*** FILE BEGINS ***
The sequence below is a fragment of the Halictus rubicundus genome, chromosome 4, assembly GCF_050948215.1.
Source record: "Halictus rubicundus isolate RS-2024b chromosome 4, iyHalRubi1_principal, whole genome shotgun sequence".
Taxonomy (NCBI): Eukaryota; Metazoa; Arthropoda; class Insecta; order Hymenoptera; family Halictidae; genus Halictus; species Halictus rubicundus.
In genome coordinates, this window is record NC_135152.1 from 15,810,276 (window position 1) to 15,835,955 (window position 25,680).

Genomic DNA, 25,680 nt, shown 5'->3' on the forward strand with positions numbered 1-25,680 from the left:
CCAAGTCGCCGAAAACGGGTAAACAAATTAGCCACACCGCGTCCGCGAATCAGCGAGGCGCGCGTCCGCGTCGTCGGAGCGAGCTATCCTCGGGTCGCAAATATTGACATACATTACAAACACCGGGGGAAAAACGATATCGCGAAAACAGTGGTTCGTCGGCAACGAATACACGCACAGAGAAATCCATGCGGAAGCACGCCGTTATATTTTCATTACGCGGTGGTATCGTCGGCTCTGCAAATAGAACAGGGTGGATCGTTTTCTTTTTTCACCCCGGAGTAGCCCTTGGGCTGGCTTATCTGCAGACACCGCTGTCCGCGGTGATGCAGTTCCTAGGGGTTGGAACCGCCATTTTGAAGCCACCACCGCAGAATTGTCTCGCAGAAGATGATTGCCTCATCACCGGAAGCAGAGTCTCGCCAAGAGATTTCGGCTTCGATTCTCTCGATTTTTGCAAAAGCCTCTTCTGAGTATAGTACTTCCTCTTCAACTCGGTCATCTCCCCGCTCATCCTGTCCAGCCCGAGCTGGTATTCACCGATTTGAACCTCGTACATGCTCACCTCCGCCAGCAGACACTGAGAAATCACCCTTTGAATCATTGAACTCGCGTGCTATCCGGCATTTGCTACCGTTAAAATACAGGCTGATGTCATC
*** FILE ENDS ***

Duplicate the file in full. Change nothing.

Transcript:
The sequence below is a fragment of the Halictus rubicundus genome, chromosome 4, assembly GCF_050948215.1.
Source record: "Halictus rubicundus isolate RS-2024b chromosome 4, iyHalRubi1_principal, whole genome shotgun sequence".
Taxonomy (NCBI): Eukaryota; Metazoa; Arthropoda; class Insecta; order Hymenoptera; family Halictidae; genus Halictus; species Halictus rubicundus.
In genome coordinates, this window is record NC_135152.1 from 15,810,276 (window position 1) to 15,835,955 (window position 25,680).

Genomic DNA, 25,680 nt, shown 5'->3' on the forward strand with positions numbered 1-25,680 from the left:
CCAAGTCGCCGAAAACGGGTAAACAAATTAGCCACACCGCGTCCGCGAATCAGCGAGGCGCGCGTCCGCGTCGTCGGAGCGAGCTATCCTCGGGTCGCAAATATTGACATACATTACAAACACCGGGGGAAAAACGATATCGCGAAAACAGTGGTTCGTCGGCAACGAATACACGCACAGAGAAATCCATGCGGAAGCACGCCGTTATATTTTCATTACGCGGTGGTATCGTCGGCTCTGCAAATAGAACAGGGTGGATCGTTTTCTTTTTTCACCCCGGAGTAGCCCTTGGGCTGGCTTATCTGCAGACACCGCTGTCCGCGGTGATGCAGTTCCTAGGGGTTGGAACCGCCATTTTGAAGCCACCACCGCAGAATTGTCTCGCAGAAGATGATTGCCTCATCACCGGAAGCAGAGTCTCGCCAAGAGATTTCGGCTTCGATTCTCTCGATTTTTGCAAAAGCCTCTTCTGAGTATAGTACTTCCTCTTCAACTCGGTCATCTCCCCGCTCATCCTGTCCAGCCCGAGCTGGTATTCACCGATTTGAACCTCGTACATGCTCACCTCCGCCAGCAGACACTGAGAAATCACCCTTTGAATCATTGAACTCGCGTGCTATCCGGCATTTGCTACCGTTAAAATACAGGCTGATGTCATC